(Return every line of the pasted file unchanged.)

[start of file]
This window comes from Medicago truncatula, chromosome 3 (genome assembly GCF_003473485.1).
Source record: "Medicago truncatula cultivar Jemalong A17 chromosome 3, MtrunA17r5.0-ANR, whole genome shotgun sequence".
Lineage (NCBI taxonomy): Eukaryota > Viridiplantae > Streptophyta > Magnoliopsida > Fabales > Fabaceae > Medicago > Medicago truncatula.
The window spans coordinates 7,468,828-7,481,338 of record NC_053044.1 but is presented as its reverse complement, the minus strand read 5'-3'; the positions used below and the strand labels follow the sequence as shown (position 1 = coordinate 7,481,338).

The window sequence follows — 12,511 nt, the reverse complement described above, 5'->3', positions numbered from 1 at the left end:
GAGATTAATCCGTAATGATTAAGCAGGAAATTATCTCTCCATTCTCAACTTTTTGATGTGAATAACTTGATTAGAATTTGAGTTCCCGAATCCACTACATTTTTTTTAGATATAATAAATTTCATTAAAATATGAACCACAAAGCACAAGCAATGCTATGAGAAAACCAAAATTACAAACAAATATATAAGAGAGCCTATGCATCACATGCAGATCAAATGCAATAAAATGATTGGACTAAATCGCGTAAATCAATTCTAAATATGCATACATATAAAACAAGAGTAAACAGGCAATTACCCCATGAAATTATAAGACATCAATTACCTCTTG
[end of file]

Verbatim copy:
This window comes from Medicago truncatula, chromosome 3 (genome assembly GCF_003473485.1).
Source record: "Medicago truncatula cultivar Jemalong A17 chromosome 3, MtrunA17r5.0-ANR, whole genome shotgun sequence".
Lineage (NCBI taxonomy): Eukaryota > Viridiplantae > Streptophyta > Magnoliopsida > Fabales > Fabaceae > Medicago > Medicago truncatula.
The window spans coordinates 7,468,828-7,481,338 of record NC_053044.1 but is presented as its reverse complement, the minus strand read 5'-3'; the positions used below and the strand labels follow the sequence as shown (position 1 = coordinate 7,481,338).

The window sequence follows — 12,511 nt, the reverse complement described above, 5'->3', positions numbered from 1 at the left end:
GAGATTAATCCGTAATGATTAAGCAGGAAATTATCTCTCCATTCTCAACTTTTTGATGTGAATAACTTGATTAGAATTTGAGTTCCCGAATCCACTACATTTTTTTTAGATATAATAAATTTCATTAAAATATGAACCACAAAGCACAAGCAATGCTATGAGAAAACCAAAATTACAAACAAATATATAAGAGAGCCTATGCATCACATGCAGATCAAATGCAATAAAATGATTGGACTAAATCGCGTAAATCAATTCTAAATATGCATACATATAAAACAAGAGTAAACAGGCAATTACCCCATGAAATTATAAGACATCAATTACCTCTTG